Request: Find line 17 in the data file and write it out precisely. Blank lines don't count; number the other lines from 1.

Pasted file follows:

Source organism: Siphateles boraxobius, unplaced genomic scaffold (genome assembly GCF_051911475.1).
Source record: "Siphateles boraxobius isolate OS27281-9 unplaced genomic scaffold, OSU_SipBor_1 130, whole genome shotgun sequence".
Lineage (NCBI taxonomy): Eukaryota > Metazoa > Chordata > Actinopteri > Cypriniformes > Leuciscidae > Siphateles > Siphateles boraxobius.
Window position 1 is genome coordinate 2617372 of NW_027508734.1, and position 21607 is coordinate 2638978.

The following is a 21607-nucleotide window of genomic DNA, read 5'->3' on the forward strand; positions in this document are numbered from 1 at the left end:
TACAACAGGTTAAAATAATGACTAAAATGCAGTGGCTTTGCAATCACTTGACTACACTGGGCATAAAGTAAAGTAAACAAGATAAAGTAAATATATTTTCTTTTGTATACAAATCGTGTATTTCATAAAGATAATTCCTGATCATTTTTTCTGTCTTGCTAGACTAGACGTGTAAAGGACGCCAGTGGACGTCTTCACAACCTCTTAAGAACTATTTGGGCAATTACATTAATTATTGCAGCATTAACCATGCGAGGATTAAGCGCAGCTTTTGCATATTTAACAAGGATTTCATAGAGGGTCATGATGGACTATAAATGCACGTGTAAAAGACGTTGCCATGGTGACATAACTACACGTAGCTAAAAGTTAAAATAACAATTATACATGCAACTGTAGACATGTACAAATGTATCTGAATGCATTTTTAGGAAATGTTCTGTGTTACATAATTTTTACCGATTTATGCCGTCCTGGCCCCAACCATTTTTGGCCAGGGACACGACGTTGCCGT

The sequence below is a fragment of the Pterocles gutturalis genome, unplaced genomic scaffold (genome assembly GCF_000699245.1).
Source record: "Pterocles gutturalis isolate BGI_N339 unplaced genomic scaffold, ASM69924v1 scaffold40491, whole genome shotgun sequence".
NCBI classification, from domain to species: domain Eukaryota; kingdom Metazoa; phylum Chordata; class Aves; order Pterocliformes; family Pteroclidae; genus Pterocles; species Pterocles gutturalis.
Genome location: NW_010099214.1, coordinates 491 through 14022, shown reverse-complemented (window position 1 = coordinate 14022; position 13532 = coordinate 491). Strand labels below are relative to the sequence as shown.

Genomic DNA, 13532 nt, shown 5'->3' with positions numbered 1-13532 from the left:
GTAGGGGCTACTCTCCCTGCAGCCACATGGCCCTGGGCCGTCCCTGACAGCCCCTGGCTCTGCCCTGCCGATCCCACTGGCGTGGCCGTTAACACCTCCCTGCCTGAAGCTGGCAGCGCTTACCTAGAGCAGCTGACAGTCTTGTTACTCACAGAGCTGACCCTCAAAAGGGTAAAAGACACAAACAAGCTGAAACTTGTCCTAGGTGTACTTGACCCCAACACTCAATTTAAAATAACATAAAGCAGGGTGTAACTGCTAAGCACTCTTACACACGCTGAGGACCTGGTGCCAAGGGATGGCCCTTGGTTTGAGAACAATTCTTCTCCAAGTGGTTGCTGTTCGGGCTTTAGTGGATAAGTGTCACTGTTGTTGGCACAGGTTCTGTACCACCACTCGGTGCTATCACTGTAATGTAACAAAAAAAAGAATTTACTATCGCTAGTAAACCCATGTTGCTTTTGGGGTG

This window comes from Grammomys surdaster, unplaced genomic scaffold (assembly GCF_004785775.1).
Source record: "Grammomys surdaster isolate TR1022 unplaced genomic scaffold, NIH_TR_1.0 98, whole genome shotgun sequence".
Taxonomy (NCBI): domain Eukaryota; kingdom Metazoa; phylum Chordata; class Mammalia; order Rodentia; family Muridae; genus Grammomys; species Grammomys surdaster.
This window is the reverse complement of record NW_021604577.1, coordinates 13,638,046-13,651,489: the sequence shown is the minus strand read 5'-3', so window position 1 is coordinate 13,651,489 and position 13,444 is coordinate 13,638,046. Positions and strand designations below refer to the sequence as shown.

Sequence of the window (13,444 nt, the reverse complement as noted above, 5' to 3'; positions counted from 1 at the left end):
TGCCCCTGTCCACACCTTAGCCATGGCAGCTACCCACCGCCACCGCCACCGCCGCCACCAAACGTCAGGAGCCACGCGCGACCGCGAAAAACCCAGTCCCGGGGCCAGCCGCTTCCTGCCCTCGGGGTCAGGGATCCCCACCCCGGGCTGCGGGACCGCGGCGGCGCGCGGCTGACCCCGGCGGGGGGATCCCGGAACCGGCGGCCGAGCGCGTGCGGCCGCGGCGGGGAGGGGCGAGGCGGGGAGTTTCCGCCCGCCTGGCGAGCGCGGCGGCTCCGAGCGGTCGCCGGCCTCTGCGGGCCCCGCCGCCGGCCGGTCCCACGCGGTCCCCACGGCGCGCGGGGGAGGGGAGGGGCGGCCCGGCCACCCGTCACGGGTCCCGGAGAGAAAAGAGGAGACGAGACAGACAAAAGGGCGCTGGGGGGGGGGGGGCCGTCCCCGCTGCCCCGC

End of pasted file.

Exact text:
Sequence of the window (13,444 nt, the reverse complement as noted above, 5' to 3'; positions counted from 1 at the left end):